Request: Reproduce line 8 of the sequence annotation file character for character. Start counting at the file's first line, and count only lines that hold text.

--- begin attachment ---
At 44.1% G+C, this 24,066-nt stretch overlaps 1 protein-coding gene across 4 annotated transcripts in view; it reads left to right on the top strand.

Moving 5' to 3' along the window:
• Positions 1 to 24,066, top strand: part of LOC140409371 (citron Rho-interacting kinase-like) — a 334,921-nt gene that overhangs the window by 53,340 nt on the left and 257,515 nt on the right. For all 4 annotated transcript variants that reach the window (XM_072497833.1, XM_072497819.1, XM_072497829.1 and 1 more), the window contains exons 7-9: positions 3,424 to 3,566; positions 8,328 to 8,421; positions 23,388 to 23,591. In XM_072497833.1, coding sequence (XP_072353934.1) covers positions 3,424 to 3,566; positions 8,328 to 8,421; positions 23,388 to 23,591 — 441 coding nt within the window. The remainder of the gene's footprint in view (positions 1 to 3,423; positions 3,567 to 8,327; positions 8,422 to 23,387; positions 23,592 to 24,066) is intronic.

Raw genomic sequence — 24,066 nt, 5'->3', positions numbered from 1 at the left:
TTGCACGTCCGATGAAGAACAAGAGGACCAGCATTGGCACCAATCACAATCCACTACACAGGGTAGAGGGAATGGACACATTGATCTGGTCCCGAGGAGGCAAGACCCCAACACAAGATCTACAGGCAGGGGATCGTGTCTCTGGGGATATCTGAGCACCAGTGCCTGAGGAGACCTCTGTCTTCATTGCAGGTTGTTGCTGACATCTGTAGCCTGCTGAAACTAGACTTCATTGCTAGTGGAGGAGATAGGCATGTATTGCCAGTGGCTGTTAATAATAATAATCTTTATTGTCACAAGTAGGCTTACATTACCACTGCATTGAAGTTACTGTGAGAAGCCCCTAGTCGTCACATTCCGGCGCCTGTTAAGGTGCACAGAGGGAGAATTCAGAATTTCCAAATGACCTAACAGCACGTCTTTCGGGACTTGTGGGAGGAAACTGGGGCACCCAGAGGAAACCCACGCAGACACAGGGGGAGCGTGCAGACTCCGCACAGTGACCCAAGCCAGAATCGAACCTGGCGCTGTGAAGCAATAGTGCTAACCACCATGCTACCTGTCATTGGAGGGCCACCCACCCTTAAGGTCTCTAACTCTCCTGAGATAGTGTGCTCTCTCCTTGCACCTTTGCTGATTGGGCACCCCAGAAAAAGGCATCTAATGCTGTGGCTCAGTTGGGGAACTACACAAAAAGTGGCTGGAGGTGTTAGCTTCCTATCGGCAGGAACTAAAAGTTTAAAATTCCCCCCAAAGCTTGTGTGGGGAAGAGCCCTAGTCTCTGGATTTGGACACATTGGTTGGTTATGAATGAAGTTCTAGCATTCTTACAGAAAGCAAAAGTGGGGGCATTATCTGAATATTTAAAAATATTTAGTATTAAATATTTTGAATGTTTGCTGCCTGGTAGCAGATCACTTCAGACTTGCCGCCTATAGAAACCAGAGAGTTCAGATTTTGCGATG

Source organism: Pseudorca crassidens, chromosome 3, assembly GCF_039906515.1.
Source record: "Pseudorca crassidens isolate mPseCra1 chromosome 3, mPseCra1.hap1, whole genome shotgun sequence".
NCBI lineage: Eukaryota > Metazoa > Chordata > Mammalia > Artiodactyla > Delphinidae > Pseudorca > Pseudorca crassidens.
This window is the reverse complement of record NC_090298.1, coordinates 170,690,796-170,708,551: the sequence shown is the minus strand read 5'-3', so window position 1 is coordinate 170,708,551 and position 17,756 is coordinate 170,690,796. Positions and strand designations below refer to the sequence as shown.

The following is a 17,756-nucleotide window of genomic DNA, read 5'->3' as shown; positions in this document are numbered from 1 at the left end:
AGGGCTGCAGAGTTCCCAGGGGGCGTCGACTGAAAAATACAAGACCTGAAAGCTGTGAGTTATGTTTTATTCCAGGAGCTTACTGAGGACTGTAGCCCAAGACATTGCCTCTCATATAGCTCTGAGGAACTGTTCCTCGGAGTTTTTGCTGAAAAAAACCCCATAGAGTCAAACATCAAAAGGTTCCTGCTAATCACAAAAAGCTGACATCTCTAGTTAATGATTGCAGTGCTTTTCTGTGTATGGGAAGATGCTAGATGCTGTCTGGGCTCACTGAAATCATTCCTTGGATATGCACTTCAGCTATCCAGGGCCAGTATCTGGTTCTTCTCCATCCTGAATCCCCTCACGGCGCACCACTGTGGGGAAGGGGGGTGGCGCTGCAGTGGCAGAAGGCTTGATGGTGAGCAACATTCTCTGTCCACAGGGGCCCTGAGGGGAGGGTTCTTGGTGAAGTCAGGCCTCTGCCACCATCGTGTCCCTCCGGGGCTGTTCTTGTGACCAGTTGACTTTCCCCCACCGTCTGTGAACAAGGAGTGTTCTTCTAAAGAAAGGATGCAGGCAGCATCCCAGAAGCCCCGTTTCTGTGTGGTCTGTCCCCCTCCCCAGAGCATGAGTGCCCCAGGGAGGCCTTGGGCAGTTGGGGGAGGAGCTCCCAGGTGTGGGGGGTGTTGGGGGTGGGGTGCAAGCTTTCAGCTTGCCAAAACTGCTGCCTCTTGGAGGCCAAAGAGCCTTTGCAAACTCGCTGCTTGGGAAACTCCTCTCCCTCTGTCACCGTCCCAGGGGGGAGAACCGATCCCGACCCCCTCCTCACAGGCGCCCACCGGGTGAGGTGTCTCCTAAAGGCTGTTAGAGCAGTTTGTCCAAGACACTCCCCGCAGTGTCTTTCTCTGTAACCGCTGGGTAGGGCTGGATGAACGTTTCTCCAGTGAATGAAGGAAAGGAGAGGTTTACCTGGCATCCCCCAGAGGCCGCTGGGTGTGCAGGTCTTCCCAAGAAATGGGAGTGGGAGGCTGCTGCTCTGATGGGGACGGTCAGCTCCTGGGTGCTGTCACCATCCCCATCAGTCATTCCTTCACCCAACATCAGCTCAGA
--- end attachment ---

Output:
NCBI lineage: Eukaryota > Metazoa > Chordata > Mammalia > Artiodactyla > Delphinidae > Pseudorca > Pseudorca crassidens.